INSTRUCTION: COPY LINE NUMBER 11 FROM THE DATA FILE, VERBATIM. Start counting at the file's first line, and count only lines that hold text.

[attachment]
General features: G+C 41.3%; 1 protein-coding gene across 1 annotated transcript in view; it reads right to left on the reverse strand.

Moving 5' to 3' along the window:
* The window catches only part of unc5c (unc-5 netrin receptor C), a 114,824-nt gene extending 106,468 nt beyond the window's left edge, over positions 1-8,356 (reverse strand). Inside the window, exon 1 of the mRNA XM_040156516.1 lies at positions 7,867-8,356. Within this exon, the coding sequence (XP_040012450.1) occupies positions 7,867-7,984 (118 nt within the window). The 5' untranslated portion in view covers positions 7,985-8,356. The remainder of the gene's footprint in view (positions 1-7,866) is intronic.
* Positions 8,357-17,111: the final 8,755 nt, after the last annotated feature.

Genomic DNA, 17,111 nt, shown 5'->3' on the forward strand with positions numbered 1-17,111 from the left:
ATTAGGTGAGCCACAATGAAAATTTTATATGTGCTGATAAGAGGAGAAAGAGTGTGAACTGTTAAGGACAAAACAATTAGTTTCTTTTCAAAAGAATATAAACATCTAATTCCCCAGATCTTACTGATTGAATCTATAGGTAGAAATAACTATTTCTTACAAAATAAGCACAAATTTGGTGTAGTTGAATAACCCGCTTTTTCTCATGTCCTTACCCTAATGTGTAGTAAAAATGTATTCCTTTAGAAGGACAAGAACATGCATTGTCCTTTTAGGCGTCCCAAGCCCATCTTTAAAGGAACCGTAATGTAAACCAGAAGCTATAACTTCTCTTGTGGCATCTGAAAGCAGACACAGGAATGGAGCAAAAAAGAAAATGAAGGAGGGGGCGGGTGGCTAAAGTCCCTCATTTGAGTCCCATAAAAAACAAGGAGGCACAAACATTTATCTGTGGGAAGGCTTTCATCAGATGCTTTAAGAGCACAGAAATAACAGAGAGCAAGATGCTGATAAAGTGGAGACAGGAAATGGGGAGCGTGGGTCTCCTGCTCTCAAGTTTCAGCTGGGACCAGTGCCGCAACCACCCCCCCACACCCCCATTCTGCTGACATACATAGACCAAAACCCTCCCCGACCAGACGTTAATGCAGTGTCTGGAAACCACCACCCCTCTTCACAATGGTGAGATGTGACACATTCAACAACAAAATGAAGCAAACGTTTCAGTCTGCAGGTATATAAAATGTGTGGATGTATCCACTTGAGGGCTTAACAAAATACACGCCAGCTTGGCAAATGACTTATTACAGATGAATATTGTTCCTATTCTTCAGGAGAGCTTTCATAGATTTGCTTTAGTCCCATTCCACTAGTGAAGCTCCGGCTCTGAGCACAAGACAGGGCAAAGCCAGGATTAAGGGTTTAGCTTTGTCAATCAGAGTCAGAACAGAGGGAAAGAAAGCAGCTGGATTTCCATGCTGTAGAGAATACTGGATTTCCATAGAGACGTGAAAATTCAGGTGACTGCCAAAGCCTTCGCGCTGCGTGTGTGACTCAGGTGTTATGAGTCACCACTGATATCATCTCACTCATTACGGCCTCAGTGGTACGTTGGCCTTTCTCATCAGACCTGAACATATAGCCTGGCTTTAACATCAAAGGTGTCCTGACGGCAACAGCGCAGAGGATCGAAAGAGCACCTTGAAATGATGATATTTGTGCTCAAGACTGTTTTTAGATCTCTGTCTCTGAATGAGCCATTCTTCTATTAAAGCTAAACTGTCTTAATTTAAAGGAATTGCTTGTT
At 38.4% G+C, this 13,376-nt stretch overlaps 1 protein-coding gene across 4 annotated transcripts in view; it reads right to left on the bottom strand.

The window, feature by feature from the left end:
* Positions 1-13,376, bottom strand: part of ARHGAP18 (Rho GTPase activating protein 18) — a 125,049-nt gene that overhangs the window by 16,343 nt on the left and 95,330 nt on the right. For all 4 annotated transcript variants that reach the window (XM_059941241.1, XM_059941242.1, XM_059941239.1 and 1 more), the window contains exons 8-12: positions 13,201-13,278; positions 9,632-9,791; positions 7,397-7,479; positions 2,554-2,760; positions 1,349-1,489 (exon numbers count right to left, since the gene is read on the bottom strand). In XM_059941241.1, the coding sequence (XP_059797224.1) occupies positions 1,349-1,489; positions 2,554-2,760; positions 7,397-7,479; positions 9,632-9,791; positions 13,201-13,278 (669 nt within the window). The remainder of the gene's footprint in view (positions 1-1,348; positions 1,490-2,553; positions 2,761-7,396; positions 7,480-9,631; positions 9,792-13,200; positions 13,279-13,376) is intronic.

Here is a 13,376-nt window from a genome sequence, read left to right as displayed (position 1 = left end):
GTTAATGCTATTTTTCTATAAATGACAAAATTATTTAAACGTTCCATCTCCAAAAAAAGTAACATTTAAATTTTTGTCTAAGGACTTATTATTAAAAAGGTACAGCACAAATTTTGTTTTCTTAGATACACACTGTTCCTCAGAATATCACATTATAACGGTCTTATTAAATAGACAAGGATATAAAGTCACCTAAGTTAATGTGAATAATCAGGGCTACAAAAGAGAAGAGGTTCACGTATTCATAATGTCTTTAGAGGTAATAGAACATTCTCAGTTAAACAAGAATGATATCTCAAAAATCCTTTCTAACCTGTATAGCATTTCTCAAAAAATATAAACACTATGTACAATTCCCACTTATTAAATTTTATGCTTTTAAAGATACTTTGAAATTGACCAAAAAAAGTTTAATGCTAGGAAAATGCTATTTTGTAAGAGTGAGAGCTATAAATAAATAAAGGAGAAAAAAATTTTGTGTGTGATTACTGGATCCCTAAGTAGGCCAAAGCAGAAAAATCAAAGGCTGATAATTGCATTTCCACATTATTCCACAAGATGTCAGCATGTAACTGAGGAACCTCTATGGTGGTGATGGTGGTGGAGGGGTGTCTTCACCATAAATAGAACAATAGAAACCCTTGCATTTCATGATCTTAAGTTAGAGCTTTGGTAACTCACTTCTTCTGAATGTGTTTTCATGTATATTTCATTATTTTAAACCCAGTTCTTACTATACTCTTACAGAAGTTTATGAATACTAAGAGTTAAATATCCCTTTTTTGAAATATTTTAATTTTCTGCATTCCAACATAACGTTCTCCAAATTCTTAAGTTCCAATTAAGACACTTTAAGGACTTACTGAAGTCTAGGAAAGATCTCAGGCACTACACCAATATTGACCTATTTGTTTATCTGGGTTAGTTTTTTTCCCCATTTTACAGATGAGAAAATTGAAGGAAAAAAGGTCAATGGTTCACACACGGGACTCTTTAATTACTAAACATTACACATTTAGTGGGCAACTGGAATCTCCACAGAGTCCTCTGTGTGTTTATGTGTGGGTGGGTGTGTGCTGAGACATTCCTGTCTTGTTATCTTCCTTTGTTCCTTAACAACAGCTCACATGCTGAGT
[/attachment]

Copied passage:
GTTAATGCTATTTTTCTATAAATGACAAAATTATTTAAACGTTCCATCTCCAAAAAAAGTAACATTTAAATTTTTGTCTAAGGACTTATTATTAAAAAGGTACAGCACAAATTTTGTTTTCTTAGATACACACTGTTCCTCAGAATATCACATTATAACGGTCTTATTAAATAGACAAGGATATAAAGTCACCTAAGTTAATGTGAATAATCAGGGCTACAAAAGAGAAGAGGTTCACGTATTCATAATGTCTTTAGAGGTAATAGAACATTCTCAGTTAAACAAGAATGATATCTCAAAAATCCTTTCTAACCTGTATAGCATTTCTCAAAAAATATAAACACTATGTACAATTCCCACTTATTAAATTTTATGCTTTTAAAGATACTTTGAAATTGACCAAAAAAAGTTTAATGCTAGGAAAATGCTATTTTGTAAGAGTGAGAGCTATAAATAAATAAAGGAGAAAAAAATTTTGTGTGTGATTACTGGATCCCTAAGTAGGCCAAAGCAGAAAAATCAAAGGCTGATAATTGCATTTCCACATTATTCCACAAGATGTCAGCATGTAACTGAGGAACCTCTATGGTGGTGATGGTGGTGGAGGGGTGTCTTCACCATAAATAGAACAATAGAAACCCTTGCATTTCATGATCTTAAGTTAGAGCTTTGGTAACTCACTTCTTCTGAATGTGTTTTCATGTATATTTCATTATTTTAAACCCAGTTCTTACTATACTCTTACAGAAGTTTATGAATACTAAGAGTTAAATATCCCTTTTTTGAAATATTTTAATTTTCTGCATTCCAACATAACGTTCTCCAAATTCTTAAGTTCCAATTAAGACACTTTAAGGACTTACTGAAGTCTAGGAAAGATCTCAGGCACTACACCAATATTGACCTATTTGTTTATCTGGGTTAGTTTTTTTCCCCATTTTACAGATGAGAAAATTGAAGGAAAAAAGGTCAATGGTTCACACACGGGACTCTTTAATTACTAAACATTACACATTTAGTGGGCAACTGGAATCTCCACAGAGTCCTCTGTGTGTTTATGTGTGGGTGGGTGTGTGCTGAGACATTCCTGTCTTGTTATCTTCCTTTGTTCCTTAACAACAGCTCACATGCTGAGT